top of page

soda blog

  • Writer's pictureFred

When It Comes To The Recent College Admissions Scandal, It Is Not About The Money

This post is adapted from a LinkedIn comment I made earlier this morning.

Just like this article, Does It Matter Where You Go To College? Some Context For The Admissions Scandal, a lot of journalists are missing the main point behind this college admissions scandal.

It's not about the money spent to get their kids into school.

It's not about the money that their children will earn after getting through school.

It is not, and will never be about the money.

It is about legitimacy, or to be more specific, maintaining the appearance of legitimacy to your peers in the social class you reside in, and in our country as a whole. By attending an elite school, you get to leverage the status of your school beyond just a simple job search, but ensuring access to particular social networks, which can fast track you to premier/first-tier opportunities that would not come otherwise.

However, obtaining access is one thing, but having people view you in a more respected light is a whole another game.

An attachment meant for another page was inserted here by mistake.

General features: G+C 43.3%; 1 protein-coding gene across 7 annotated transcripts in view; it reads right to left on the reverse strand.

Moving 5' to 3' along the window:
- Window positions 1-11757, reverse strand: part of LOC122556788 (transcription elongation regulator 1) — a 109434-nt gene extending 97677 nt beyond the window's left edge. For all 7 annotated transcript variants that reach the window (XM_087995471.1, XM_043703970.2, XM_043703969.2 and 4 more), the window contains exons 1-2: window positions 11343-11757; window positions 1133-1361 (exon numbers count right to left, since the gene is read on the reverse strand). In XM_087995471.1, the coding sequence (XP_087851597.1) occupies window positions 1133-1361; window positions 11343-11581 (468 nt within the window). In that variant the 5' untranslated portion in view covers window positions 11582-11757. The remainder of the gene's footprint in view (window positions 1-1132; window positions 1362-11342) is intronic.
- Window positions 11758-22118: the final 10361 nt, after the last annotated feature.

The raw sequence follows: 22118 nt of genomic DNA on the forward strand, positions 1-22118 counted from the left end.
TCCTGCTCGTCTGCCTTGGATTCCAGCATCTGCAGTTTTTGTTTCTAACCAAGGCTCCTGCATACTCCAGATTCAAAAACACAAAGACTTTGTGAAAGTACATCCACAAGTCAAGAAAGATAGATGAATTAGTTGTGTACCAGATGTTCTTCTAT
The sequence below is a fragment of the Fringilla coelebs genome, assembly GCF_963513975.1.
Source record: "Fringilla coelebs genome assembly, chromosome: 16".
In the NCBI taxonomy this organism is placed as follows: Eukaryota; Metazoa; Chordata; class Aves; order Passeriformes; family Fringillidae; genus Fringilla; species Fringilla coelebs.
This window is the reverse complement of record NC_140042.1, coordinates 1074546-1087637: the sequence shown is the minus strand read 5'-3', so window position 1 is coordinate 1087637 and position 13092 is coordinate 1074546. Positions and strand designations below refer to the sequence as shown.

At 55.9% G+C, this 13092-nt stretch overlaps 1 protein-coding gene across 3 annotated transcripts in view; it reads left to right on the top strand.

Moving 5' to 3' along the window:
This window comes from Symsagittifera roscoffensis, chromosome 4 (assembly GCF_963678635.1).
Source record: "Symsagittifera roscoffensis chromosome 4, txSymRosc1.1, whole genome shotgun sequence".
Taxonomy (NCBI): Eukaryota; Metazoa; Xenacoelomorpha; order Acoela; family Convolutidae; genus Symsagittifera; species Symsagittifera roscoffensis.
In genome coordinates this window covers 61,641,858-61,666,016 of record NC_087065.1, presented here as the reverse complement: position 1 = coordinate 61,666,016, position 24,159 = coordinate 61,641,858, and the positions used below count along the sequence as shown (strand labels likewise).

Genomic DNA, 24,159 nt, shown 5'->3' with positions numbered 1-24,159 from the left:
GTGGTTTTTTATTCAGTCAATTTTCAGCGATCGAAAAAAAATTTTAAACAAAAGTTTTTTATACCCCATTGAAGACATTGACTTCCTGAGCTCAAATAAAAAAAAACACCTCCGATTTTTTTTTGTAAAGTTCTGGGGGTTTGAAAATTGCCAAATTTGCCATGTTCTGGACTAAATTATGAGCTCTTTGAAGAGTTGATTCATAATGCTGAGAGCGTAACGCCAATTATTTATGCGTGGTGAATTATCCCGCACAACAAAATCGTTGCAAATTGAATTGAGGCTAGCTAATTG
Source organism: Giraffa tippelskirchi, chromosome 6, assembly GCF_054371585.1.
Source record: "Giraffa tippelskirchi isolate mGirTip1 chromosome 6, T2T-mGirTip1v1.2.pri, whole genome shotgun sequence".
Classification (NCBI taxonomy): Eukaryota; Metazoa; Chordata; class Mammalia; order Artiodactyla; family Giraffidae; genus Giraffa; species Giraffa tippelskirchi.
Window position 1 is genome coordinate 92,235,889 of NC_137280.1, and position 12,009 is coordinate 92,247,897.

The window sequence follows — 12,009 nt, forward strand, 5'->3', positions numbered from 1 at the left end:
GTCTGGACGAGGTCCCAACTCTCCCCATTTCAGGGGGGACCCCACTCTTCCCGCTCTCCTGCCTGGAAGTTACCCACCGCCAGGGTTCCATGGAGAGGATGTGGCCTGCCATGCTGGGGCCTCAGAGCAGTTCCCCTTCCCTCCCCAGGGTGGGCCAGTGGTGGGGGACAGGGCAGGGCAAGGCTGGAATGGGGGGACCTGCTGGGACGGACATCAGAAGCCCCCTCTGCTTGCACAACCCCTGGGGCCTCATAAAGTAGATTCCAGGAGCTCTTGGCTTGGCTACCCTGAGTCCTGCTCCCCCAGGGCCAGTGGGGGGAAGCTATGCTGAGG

For these people, it's not enough to have lots of money (the fact they are spending it on things that generally won't produce solid financial ROI on its own is evidence of that).

Their children must exude the same level of status that only an elite university diploma can confer. More importantly, having a degree from an elite school helps dispel the argument that your good fortune is not a result of luck, but rather merit.

A quote from Max Weber captures this social dynamic perfectly (bolded is added emphasis):

The fortunate is seldom satisfied with the fact of being fortunate. Beyond this he needs to know that he has a right to his good fortune. He wants to be convinced also that he “deserves” it, and above all, that he deserves it in comparison with others. He wishes to be allowed the belief that the less fortunate experiences his due. Good fortune thus wants to be “legitimate” fortune.

Just replace "religion" with "college admissions" and Weber explains our current scandal clearly.

So the question is: what does it mean if you're super wealthy (e.g. the 1%), and your offspring become mere extensions of your own status in your country's social and economic hierarchy?

I'll leave it to you to answer that.

P.S. Read this piece to get a greater understanding of whats truly at stake here: The Scandals of Meritocracy

22 views0 comments

Recent Posts

See All

I will be updating the blog over the next month or so. I don't plan on posting these to Facebook anymore too. It's better to keep my thoughts to myself and cultivate this blog as a space without an au

bottom of page